This is not to suggest that maritime activity does not influence public opinion but rather that it does so less frequently. At sea, where internet connectivity is spotty and vessels interact with one another from miles away, it is harder for the untrained eye to comprehend what is happening. While commercial satellites can capture images of armies massing on land borders, tracking fleets dispersed across a theater of operations is harder for the same satellites and analysts. The grainy image of a Chinese warship cutting off a U.S. naval vessel, the unprofessionalism of which a layperson may not even fully appreciate, engenders less outrage than the image of civilians suffering in a war zone. Less outrage, in turn, means less attention. Less attention means less political impact, and less political impact means that states feel less restrained from using force to achieve their goals.

For A Better Strategy, Embrace the Realism of the Sea

The maritime domain is a realist one, and the U.S. Navy must factor this into its strategic vision. To reverse the perception that the Navy is rudderless, it must reframe its strategic documents to reflect today’s strategic environment and, indeed, the sea itself. Adopting and embracing realism’s principles as guides would lead the Navy to three lines of efforts: building naval coalitions that focus primarily on combat power, doubling down on hard power investments for the goal of deterrence, and divesting from the mission sets that distract from the nation’s defense objectives.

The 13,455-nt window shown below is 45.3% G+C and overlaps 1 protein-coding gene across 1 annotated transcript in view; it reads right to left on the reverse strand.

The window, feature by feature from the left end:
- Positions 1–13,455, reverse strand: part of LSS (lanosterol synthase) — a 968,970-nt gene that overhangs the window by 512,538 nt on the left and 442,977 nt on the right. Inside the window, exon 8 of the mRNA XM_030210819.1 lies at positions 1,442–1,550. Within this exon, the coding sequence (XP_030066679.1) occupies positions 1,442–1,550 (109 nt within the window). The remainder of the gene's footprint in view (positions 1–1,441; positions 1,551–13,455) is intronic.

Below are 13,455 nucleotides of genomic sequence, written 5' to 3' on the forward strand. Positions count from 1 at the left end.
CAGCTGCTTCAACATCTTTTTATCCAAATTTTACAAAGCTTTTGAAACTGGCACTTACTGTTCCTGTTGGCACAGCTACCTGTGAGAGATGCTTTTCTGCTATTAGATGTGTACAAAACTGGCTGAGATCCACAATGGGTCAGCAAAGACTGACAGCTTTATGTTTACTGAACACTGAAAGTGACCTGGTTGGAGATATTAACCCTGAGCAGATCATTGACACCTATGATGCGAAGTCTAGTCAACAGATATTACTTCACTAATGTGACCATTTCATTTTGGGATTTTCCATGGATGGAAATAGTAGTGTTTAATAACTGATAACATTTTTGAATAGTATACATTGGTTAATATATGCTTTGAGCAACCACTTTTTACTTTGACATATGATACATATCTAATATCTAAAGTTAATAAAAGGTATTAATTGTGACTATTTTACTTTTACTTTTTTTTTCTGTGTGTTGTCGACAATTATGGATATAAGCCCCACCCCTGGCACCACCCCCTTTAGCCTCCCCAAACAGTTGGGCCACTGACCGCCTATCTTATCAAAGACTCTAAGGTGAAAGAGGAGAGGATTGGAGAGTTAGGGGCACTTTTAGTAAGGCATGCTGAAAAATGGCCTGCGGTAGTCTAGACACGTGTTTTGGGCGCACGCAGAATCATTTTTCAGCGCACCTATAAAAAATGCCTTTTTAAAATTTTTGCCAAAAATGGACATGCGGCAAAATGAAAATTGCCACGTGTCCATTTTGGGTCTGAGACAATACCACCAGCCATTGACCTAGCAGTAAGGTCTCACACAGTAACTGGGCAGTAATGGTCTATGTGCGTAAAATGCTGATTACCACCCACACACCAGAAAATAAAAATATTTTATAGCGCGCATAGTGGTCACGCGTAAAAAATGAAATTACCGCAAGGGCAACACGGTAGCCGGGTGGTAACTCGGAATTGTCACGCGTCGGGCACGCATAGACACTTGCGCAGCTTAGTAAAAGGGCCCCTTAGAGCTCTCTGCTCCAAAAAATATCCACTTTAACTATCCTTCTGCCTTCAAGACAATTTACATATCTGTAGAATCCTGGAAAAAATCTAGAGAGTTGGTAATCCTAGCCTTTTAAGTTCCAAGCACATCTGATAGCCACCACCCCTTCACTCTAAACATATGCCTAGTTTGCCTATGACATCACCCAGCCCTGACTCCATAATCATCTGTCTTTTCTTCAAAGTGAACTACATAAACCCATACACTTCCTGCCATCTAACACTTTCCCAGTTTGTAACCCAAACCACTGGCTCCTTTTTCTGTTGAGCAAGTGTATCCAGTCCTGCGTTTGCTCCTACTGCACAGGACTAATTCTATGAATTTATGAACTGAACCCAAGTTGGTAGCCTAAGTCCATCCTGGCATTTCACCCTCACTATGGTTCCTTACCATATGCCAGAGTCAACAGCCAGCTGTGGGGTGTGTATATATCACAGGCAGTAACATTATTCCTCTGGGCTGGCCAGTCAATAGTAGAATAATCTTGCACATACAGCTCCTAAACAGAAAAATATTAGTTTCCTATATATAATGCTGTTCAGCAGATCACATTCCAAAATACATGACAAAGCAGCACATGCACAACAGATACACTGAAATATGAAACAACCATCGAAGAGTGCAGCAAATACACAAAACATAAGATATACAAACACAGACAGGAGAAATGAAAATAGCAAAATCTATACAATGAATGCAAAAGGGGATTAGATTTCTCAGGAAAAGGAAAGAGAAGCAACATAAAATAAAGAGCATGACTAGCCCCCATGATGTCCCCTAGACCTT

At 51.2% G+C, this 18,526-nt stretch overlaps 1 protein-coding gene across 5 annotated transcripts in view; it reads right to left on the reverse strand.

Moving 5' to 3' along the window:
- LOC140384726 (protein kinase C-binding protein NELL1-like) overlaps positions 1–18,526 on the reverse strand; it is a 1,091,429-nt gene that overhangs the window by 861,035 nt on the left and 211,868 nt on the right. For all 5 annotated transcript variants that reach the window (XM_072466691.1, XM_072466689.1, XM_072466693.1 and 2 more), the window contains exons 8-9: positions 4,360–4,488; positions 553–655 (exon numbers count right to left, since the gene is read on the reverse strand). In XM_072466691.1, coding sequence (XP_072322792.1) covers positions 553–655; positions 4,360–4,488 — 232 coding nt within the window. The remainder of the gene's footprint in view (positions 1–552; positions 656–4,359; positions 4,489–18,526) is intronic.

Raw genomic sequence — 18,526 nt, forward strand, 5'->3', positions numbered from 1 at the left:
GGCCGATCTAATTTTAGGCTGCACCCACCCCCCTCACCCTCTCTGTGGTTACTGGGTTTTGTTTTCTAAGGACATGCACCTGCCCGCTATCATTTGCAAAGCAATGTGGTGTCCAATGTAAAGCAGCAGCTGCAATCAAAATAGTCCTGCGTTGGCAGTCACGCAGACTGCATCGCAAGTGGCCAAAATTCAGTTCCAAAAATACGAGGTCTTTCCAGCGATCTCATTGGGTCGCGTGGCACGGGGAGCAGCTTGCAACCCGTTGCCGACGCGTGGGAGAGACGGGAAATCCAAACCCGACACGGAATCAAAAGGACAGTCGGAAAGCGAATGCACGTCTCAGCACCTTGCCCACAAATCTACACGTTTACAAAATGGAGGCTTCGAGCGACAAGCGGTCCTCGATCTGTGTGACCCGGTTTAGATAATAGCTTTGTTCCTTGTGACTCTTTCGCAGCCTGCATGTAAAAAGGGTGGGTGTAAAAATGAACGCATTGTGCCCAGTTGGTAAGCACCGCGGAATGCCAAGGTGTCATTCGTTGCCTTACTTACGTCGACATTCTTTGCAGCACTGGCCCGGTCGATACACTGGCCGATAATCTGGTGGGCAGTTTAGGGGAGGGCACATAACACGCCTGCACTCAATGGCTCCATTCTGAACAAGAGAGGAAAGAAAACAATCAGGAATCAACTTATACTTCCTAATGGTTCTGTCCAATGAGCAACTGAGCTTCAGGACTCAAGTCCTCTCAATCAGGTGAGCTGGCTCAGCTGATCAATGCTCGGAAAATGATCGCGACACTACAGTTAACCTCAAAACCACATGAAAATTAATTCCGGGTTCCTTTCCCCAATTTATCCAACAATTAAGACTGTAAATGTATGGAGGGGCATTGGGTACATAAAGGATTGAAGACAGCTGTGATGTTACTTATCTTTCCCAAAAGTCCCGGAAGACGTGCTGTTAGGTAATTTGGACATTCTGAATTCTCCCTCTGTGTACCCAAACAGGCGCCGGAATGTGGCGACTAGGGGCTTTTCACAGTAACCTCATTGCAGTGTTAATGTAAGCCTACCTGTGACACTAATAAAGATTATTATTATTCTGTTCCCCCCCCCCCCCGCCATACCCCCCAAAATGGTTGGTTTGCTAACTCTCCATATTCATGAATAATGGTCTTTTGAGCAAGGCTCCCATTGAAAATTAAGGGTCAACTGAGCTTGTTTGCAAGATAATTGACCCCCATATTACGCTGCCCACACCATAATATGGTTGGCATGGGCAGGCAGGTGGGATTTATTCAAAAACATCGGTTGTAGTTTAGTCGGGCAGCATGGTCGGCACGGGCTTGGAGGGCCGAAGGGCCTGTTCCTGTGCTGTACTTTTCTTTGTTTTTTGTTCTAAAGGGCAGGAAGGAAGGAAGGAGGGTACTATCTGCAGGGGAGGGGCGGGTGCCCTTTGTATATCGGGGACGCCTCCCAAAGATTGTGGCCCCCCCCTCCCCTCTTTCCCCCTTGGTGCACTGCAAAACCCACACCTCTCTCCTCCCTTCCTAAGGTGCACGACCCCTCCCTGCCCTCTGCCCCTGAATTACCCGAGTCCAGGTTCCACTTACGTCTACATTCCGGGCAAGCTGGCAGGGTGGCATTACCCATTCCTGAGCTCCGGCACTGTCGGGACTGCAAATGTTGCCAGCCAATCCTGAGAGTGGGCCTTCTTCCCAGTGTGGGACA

The Chief of Naval Operations (CNO)’s Navigation Plan, most recently updated in 2022, underscores the importance of the U.S. Navy’s contribution to world peace, the rules-based order, and shared prosperity while acknowledging the aggressive behavior of revisionist powers aiming to “undercut” the rules-based system. Managing dual challenges simultaneously—protecting the rules-based trading order and enhancing lethality to deter China and Russia—is becoming more difficult than before.